Taiwan, of course, for all intents and purposes, truly, is a de facto independent country in nearly every conceivable way, except for name and that's, because beijing has been incredibly explicit for years now that if taiwan were to ever formally make a move towards an outright declaration of Independence separating itself from china, beijing would unconditionally utilize military force and even go to war to prevent it from happening.

Beijing knows that if the time ever comes when diplomacy has failed and they mobilize for war and an invasion of taiwan across the taiwan strait, it would likely also mean going to war against taiwan's greatest defender and supporter the united states.

In that event, the american navy would be almost certain to at least attempt a blockade of the malacca strait in order to starve china's military and society out of their critical supplies of fuel militaries run on oil and, under this scenario, with 80 percent of china's oil Imports suddenly blockaded the clock would begin to tick for beijing.

China controls one of the largest strategic reserves of petroleum on the planet, but even that has only enough when at full capacity to based on estimates last their entire normal consumption rate for only around 90 days.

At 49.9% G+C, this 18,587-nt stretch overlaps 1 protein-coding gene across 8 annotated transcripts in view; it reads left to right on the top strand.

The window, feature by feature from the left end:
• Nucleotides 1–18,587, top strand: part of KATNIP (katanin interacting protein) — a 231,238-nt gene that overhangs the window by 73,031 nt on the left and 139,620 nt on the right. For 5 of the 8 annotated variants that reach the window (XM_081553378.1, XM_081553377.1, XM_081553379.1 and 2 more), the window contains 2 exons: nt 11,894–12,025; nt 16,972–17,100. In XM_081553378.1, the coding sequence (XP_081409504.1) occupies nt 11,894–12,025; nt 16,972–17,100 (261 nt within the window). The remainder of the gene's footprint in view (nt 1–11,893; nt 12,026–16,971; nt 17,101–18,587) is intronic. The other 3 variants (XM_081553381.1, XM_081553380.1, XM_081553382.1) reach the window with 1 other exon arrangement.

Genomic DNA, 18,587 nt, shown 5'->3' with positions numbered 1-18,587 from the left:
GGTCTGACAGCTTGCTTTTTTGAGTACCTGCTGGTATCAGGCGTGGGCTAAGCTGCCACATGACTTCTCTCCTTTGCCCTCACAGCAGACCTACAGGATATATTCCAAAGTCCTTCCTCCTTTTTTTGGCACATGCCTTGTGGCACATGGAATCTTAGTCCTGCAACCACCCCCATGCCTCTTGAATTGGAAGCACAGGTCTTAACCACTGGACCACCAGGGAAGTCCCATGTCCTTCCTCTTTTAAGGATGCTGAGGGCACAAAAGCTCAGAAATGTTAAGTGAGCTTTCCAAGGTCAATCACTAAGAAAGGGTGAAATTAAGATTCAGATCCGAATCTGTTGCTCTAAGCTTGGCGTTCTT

If they haven't achieved their objectives in taiwan and the americans are still keeping up the blockade of malacca after those 90 days or so are up, then the chinese will begin being forced to dramatically ration their fuel supplies and massively divert civilian resources over to the war Effort this ultimately means that on day, one of a blockade of malacca situation, beijing gets left with really only two options give in to the american demands for peace immediately and withdraw from their invasion in exchange for opening back up their supply lines or dramatically expand the Scope of the war and attack the american navy directly in an attempt to break the blockade or even almost unthinkably attack the american navy first before the invasion of taiwan even begins in order to deliver a crippling blow before they could enact the blockade.